Fraud Alert: Color Copies being Used to Fabricate Alleged Originals

I have received a number of reports that “outsource providers” are servicing the foreclosers by creating color copies of documents and submitting them as originals. One report is that the “original” was examined at the courthouse and found to be a printout from a very good color printer. It’s a neat trick and one that has probably worked many hundreds if not thousands of times.

This is in addition to the simple ABC’s of chain of title where these service providers create documents signed in one place, witnessed in another place and notarized in another place purporting to transfer a note, mortgage or obligation. You can usually tell that these were not created on the dates they purportedly show they were executed, if nothing else than by noticing dates or breaks in the chain of title. If Joe Smith owns the note and Mike Jones signs an assignment to Mary Simpson, there is a break in the chain of title. Get it?

The dates are important because many of the mortgage “originators” are bankrupt or out of business. The dates often conflict with their non-existence at the time of execution. Thus the person signing on behalf of that company could not possibly have had any authority to do so, the witnesses are probably faked and the notarization is obviously wrong or fraudulent. Some simple checking will probably yield the fact that someone in some unrelated company, possibly the law firm pursuing the foreclosure, signed on behalf of the mortgage originator as a “limited signing officer”.

Usually any signature on behalf of MERS is procured the same way since MERS has no procedure to verify the authority of anyone signing on behalf of MERS on any deed, assignment, or or any other document. From reports received, we believe that MERS has no more than 20 employees, virtually all of whom are IT people maintaining the database and processing or inputting data.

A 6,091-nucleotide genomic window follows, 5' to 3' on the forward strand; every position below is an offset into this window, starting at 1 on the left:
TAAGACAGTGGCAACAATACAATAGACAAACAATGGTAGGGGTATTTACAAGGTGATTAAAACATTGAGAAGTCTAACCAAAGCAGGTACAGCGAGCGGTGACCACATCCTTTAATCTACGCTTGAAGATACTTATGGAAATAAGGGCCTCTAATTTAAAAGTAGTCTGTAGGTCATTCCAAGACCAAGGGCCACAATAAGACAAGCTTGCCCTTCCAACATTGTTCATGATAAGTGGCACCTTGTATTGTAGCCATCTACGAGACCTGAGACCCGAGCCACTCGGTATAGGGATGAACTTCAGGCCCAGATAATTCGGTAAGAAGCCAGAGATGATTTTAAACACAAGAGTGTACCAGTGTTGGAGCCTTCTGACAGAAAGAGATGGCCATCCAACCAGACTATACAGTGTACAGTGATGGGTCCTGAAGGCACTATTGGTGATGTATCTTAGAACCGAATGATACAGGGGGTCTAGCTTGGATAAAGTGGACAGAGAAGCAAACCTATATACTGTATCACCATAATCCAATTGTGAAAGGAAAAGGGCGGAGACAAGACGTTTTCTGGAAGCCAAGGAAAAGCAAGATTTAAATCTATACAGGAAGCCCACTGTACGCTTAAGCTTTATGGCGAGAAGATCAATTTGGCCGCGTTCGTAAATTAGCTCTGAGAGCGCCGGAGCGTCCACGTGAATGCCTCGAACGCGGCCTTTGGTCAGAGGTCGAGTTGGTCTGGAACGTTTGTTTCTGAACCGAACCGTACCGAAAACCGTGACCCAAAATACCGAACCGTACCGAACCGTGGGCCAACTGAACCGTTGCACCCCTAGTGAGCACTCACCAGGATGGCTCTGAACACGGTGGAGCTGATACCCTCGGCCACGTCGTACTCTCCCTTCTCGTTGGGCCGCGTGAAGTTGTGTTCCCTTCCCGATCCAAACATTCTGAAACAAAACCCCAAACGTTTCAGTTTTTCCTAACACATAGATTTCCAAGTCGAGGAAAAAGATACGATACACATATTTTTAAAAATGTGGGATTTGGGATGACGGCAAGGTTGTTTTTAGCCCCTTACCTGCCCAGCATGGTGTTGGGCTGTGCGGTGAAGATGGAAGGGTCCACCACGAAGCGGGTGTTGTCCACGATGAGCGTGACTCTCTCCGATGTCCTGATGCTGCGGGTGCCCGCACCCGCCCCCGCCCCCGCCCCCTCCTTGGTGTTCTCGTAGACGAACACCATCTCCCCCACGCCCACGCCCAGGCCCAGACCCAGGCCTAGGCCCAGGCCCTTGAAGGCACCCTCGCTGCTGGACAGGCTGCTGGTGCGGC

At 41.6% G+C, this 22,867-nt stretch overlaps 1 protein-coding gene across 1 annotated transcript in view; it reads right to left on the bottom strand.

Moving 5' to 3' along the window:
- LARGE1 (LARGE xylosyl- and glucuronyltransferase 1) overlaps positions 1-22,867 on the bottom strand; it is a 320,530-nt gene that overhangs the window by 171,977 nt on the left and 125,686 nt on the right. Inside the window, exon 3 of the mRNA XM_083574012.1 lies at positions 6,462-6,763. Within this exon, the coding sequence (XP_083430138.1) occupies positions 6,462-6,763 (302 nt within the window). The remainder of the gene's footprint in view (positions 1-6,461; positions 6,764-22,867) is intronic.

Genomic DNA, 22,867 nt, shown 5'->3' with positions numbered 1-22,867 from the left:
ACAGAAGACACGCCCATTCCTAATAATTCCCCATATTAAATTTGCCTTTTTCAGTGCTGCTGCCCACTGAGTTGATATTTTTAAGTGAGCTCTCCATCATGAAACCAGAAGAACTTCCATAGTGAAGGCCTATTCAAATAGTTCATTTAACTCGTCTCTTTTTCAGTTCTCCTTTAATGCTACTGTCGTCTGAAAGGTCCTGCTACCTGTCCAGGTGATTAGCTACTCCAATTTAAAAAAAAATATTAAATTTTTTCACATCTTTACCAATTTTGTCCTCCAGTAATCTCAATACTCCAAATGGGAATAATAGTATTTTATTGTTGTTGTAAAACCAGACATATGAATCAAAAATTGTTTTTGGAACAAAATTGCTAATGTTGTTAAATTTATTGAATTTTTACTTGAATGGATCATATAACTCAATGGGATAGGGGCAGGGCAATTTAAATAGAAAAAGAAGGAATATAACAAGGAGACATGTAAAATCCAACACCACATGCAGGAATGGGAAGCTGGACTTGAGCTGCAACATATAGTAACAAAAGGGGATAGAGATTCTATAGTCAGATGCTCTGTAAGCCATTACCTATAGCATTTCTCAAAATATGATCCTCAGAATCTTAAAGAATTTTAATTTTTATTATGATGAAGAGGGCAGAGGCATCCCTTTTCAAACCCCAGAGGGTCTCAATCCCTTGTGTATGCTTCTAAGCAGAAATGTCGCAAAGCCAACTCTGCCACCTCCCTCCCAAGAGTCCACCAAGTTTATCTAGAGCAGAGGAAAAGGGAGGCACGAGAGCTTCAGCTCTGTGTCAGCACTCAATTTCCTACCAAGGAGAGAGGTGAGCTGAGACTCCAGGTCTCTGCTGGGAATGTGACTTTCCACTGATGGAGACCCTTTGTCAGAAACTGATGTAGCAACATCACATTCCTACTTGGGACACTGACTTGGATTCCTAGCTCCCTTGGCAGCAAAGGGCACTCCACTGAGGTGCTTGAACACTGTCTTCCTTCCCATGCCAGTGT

18 Responses

  1. […] Fraud Alert: Color Copies being Used to Fabricate Alleged Originals […]

  2. Case after case I read the plaintiff gets dismissed (for one reason or another). The cases are similar in that they allege one or two things (sometimes more) and, for good measure, they claim fraud occurred (the loan was originated in fraud) or some other vague statement. Here is some good information that a judge in my county gave as he dismissed a case (Jon Carson et al., vs ASC in Case #PC20090078 in El Dorado County Superior Court in California):

    …Plaintiffs oppose the demurrer on the further grounds that the loan is void or voidable and/or they were fraudulently induced to enter into the loan and the loan was processed and/or foreclosed in a fraudulent mannter.

    Fraud in the Inducement
    A claim that a party has been fraudulently induced to enter an agreement is in essence a claim of promissory fraud. “Promissory fraud” is a subspecies of fraud and deceit. A promise to do something necessarily implies the intention to perform; hence, where a promise is made without such intention, there is an implied misrepresentation of fact that may be actionable fraud. [Citations.] An action for promissory fraud may lie where a defendant fraudulently induces the plaintiff to enter into a contract.” (Lazar v. Superior Court (1996) 12 Cal.4th 631, 638, 49 Cal.Rptr.2d 377, 909 P.2d 981.) The elements of fraud that will give rise to a tort action for deceit are: ” ‘(a) misrepresentation (false representation, concealment, or nondisclosure); (b) knowledge of falsity (or “scienter”); (c) intent to defraud, i.e. to induce reliance; (d) justifiable reliance; and (e) resulting damage.’ ” (Ibid.)” (Engalla v. Permanente Medical Group, Inc. (1997) 15 Cal.4th 951, 973-974.)

    “In California, fraud must be pled specifically; general and conslusory allegations do not suffice. (Stanfield v. Starkey (1990) 220 Cal.App.3d 59, 74, 269 Cal.Rptr. 337; Nagy v Nagy (1989) 210 Cal.App.3d 1262, 1268, 258 Cal.Rptr. 787; 5 Witkin, Cal.Procedure (3d ed. 1985) Pleading, 662, pp.111-112) “Thus ‘ “the policy of liberal construction of the pleadings … will not ordinarily be invoked to sustain a pleading defective in any material respect.’ ” [Citation.] This particularity requirement necessitates pleading facts which show how, when, where, to whom, and by what means the representations were tendered.” (Stanfield, supra 220 Cal.App.3d at p. 73, 269 Cal.Rptr. 337, italics in original.)” (Lazar v. Superior Court (1996) 12 Cal.4th 631, 645.)

    Plaintiffs have failed to plead the specific facts giving rise to the allegation that the defendants fraudulently induced the contract at the outset. The demurrer will be sustained on the ground that plaintiffs failed to specifically and sufficiently plead fraud.

    Here is a Federal case – Mark Biggins, et al., v. Wells Fargo – No. 09-01272 JSW in an Order on Motions to Dismiss and to Strike (Case3:09-cv-01272-JSW) filed on 7/27/09):